A collaboration – between Columbo, in Sri Lanka, and Falmouth, in the UK – explores the typographic possibilities of the Sinhalese abugida
The orthography of the Sinhalese, one of the peoples of the beautiful island of Sri Lanka‚ is one of three writing systems that populate the visible culture of the south Asian island nation, writes Timothy Donaldson.
Five D-Crit students team up with experts to make presentations at their graduate symposium
It’s that time of year again, when a host of graduating art and design students prepare to launch themselves upon the world. The degree shows have gone up and this year’s crew are buzzing with anticipation, writes Liz Farrelly. That’s fine if your work looks good on a wall or in a gallery. But what about the new breed of design critics on Masters courses on both sides of the Atlantic? Just how do writers make their mark?
Steven McCarthy examines the way maps represent Eritrea’s capital city, Asmara – from architectural gems to military legacy
Unable to find a map of Asmara prior to my trip to Eritrea, apart from the page-sized version in a Lonely Planet guidebook, I made several screen grabs of Google maps in progessive levels of detail and saved them as images on an iPad, writes Steven McCarthy in his second report from Eritrea.
The Alliance Graphique Internationale pulls out the stops for a two-day, student-oriented event at London’s Barbican this autumn
Last Wednesday saw a rare gathering of some of the UK’s most senior designers (David Gentleman, Sean Perkins, Margaret Calvert, Henrik Kubel), and design educators, crammed into a small room at the Design Museum to announce an event at London’s Barbican Centre on 26-27 September – AGI Open.
Visual Communication students from the Royal College of Art reveal a glimpse of their recent collaboration with the V&A museum
Earlier this month, a collaboration between the V&A and Visual Communication students from the Royal College of Art sought to prove that the poster has not been killed off by the introduction of digital media in communication and advertising. Their findings, displayed in two rooms of the Sackler Centre, argued that the poster remains a long-serving example of print doing what it does best – mass communication.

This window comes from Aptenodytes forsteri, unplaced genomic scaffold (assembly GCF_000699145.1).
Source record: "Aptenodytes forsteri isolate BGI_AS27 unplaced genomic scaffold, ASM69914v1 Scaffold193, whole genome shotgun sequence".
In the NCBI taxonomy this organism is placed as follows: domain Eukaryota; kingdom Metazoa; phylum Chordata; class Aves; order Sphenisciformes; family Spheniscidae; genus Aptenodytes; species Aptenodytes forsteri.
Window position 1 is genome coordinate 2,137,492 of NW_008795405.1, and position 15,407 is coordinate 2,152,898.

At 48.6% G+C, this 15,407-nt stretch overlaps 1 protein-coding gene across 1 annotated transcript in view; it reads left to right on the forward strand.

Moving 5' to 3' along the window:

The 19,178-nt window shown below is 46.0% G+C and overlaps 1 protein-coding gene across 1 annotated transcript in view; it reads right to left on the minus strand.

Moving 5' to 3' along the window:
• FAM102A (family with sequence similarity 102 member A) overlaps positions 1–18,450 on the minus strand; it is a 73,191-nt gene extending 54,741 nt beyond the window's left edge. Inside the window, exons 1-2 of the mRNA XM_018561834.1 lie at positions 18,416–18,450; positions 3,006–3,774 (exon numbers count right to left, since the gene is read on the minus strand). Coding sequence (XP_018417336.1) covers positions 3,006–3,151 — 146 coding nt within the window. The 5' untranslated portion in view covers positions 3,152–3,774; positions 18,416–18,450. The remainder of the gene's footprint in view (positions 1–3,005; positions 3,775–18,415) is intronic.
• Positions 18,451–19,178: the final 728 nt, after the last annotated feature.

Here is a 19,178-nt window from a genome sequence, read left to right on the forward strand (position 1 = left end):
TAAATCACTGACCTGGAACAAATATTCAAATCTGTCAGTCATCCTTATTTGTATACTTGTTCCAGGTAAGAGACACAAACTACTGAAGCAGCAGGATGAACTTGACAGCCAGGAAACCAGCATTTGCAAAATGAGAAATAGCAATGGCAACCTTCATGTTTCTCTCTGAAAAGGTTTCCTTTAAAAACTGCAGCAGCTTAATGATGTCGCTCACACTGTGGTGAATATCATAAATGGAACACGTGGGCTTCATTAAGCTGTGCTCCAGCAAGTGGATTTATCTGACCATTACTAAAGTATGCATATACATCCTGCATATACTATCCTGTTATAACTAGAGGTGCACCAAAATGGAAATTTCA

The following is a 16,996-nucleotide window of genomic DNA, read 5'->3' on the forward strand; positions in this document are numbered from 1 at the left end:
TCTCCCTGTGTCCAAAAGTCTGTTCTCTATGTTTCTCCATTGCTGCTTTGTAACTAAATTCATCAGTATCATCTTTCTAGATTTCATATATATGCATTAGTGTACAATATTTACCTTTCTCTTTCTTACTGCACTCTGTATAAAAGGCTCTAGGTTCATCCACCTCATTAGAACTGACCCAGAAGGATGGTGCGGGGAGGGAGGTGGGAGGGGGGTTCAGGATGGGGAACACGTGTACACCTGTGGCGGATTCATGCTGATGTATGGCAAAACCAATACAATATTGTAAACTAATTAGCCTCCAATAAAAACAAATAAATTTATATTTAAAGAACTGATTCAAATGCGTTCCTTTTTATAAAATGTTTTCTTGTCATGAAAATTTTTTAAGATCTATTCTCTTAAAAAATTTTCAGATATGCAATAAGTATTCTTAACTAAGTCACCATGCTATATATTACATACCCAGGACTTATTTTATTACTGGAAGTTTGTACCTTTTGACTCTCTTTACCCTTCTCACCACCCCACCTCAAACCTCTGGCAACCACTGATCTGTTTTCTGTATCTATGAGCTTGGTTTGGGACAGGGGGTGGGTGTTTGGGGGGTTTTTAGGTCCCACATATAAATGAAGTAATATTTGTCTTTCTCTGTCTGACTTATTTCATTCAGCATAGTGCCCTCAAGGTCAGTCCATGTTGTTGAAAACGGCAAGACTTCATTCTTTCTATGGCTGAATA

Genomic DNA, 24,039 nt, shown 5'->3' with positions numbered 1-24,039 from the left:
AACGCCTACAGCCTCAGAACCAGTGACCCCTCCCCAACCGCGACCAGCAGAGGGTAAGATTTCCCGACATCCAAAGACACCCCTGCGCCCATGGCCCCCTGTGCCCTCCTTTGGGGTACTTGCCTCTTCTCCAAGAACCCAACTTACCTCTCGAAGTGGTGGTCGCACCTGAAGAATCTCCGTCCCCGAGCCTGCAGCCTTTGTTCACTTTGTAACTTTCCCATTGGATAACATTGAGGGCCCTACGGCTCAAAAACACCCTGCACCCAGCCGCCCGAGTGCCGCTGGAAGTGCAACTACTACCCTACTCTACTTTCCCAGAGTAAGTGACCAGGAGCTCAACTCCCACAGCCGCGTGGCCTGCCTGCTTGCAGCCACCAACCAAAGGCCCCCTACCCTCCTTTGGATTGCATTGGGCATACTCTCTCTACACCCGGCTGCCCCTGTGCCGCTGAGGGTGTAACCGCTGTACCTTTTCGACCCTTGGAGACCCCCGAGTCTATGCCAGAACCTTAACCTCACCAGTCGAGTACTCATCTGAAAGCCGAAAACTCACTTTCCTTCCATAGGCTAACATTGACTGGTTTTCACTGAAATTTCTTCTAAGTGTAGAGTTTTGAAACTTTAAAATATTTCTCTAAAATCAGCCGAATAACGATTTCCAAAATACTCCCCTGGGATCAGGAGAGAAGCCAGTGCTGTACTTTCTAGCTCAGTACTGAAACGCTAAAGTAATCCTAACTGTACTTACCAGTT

Ian Noble was an inspiring teacher who believed in ‘a theory of practice, not the practice of theory’. Russell Bestley pays tribute to an innovator in graphic design education.
It is with great sadness that we must announce the passing of one of the great innovators in modern graphic design education, writes Russell Bestley. Ian Noble, teacher, author, designer, outstanding mentor and critical friend to both professionals and students of graphic design alike for more than 25 years, passed away on Wednesday 30 January, 2013.
Rick Finlay recalls his time at Reading, a university education that was not about vocation, but ‘raw knowledge and research, and their applicability to whatever life throws at you’
As an undergraduate on the Typography course at Reading University around 1980 I found enough fellow tunesmiths to put together a five-piece band made up only of students on the course, writes Rick Finlay. We were proud of our rock-pop constructions, but also fastidious about the packaging of our demo cassette.
A printed guide to the 1951 Festival of Britain prompted Nigel Ball to consider the value placed on design by governments – then and now
Not seeing the value of investment in design is a folly of the current British government, writes Nigel Ball.
The third annual DoU information design conference takes place in London this Friday
This Friday sees the third annual Design of Understanding conference at St Bride Library in London.
Kingston University graduates teamed with established illustrators to go behind the scenes at the Old Vic and draw what they saw
First Hand is a collective of seven illustrators and designers who champion reportage drawing: using draftsmanship to experience and record ideas, events, people and places with a journalistic approach, writes Hannah Simpson.